Acute myelogenous leukemia (AML), Eosinophilia M4eo
Fluorescence in situ Hybridization (FISH)
2.0 mL (min. 1.0 mL) peripheral blood in sodium heparin preferred, EDTA accepted
1.0 mL (min. 0.5 mL) bone marrow in sodium heparin preferred, EDTA accepted
5 mm^3 fresh tissue or 3.0 mL (min. 2.0 mL) FNA in MPLN RPMI media
Whole blood and bone marrow, ship ambient
Fresh tissue and FNA ship in a Styrofoam container with a cool/refrigerated pack (Do not allow cool pack to directly contact sample)
Clotted specimen; Specimen exposed to extreme temperature; Anticoagulant toxic to cells; Insufficient number of cells
In a normal nucleus, two fused red/green (yellow) signals are observed. The pattern in a nucleus containing an inv(16) results in separate red and green signals appearing on opposite arms of the inverted 16 chromosome. The pattern of t(16;16)(p13;q22) results in a fused red/green signal on the q arm of one of the 16 chromosomes and a green signal on the other arm of 16, while the 16 chromosome homolog will only contain the red signal on one arm.
Structural abnormalities of chromosome 16 involving the CBFB locus have been identified in a specific group of patients with acute myelomonocytic leukemia (AML) type M4 with marked eosinophilia. Inversion 16, translocation 16;16, and deletion 16q with breakpoints within the CBFB gene are considered variants of each other, which share common clinical features including a favorable prognosis when compared to the standard risk for AML patients.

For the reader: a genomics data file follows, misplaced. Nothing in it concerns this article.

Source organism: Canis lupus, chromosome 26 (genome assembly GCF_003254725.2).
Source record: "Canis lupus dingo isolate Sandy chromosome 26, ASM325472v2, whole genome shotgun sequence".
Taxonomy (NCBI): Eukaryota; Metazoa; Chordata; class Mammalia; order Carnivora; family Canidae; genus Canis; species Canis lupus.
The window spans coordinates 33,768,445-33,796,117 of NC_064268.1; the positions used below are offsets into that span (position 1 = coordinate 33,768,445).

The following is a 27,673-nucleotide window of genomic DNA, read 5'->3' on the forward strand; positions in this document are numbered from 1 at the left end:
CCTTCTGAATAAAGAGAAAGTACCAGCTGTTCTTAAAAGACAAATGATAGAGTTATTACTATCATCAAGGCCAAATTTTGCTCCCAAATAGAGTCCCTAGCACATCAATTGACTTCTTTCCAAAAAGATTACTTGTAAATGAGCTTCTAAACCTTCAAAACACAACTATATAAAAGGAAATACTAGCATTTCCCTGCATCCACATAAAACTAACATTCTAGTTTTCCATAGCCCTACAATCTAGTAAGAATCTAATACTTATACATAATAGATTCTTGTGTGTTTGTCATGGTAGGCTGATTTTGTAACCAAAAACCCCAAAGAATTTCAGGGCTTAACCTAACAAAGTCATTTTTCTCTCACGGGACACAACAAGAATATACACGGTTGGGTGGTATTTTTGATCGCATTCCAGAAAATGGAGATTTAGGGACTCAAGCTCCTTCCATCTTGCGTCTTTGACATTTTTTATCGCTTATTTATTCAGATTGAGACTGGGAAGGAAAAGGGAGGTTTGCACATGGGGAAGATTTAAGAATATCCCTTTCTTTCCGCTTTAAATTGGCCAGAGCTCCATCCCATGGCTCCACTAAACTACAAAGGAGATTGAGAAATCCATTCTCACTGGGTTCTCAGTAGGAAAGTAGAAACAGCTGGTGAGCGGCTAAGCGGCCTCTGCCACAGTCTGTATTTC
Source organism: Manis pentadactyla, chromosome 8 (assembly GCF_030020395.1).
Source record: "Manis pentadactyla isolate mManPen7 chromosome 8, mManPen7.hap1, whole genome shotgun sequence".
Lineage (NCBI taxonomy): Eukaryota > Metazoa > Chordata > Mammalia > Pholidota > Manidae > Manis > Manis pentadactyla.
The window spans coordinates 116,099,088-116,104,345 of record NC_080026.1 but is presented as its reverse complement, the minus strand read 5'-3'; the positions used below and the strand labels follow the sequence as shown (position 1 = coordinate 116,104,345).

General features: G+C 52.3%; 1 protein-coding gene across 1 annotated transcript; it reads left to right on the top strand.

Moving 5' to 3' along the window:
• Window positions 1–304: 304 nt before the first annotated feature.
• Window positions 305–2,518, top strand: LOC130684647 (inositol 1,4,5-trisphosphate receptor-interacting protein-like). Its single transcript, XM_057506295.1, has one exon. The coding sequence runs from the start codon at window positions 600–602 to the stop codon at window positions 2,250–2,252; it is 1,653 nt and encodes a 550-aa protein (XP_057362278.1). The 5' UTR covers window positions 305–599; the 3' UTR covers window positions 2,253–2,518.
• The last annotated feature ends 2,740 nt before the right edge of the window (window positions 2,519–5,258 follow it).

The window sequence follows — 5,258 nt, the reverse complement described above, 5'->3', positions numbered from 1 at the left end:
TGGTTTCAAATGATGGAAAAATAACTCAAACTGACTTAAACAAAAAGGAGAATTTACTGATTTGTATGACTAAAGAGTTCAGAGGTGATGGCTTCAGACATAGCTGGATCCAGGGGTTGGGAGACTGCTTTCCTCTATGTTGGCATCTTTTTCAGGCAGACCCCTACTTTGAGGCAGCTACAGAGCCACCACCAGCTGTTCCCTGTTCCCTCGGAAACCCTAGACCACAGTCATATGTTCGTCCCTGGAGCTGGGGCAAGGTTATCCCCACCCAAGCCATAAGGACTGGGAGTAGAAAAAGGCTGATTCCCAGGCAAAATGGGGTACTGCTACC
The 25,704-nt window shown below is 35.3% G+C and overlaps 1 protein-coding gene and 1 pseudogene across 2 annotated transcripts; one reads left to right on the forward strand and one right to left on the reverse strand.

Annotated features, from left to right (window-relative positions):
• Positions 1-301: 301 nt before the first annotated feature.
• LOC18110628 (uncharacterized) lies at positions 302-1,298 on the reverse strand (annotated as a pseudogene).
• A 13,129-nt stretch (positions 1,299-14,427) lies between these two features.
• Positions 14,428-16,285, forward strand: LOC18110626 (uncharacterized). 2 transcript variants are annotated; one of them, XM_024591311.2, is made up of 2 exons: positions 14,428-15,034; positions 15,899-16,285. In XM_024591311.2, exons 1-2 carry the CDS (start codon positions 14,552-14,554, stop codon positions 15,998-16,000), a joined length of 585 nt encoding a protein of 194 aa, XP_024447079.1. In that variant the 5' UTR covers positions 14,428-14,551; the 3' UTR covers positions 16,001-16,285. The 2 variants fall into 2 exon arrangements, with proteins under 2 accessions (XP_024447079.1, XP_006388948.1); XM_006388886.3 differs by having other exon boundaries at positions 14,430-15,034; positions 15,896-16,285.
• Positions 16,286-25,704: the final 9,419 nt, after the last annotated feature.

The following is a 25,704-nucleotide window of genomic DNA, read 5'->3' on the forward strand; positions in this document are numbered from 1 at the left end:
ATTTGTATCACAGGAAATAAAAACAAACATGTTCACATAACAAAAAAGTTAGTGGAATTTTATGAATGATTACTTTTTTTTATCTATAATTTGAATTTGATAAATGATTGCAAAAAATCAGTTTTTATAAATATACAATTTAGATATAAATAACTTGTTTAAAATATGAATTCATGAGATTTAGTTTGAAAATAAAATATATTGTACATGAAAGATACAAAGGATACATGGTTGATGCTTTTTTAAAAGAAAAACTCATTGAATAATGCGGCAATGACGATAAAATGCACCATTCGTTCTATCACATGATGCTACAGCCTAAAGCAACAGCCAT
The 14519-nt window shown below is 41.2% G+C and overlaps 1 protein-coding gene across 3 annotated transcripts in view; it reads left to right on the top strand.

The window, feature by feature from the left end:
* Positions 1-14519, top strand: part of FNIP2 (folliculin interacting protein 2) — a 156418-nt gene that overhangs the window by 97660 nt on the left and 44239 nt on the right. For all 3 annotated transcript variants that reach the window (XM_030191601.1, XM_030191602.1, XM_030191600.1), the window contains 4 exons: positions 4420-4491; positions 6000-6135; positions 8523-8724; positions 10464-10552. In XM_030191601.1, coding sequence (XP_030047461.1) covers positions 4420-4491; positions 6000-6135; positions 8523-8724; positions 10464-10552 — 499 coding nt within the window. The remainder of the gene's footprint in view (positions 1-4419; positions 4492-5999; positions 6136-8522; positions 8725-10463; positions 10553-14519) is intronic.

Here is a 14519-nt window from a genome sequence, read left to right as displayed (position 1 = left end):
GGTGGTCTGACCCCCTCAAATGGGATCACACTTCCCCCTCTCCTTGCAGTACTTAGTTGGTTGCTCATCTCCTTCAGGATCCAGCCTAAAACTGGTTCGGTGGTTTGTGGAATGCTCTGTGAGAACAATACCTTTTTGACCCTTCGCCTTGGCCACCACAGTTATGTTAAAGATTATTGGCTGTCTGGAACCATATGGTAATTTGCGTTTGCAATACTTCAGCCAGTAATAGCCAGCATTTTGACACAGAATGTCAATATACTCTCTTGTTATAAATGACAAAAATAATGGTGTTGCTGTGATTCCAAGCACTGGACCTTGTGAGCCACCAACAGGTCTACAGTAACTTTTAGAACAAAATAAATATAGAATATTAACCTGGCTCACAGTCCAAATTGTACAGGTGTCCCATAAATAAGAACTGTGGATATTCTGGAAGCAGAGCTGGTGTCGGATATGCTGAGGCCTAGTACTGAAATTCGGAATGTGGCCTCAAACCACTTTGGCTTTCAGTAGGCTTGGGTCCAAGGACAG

Deletions of the proximal region of the MYH11 gene located at 16p13.1 have been detected in about 20% of patients with inv(16). The identification of inv(16)/t(16;16) can be difficult by conventional cytogenetics, especially on suboptimal G-banded chromosomes and in cases with a masked inv(16) by translocations. The inv(16) has been shown to fuse the CBFB gene on 16q22 with the MYH11 gene on 16p13 giving rise to a chimeric protein. FISH can detect this rearrangement in either interphase or metaphase cells.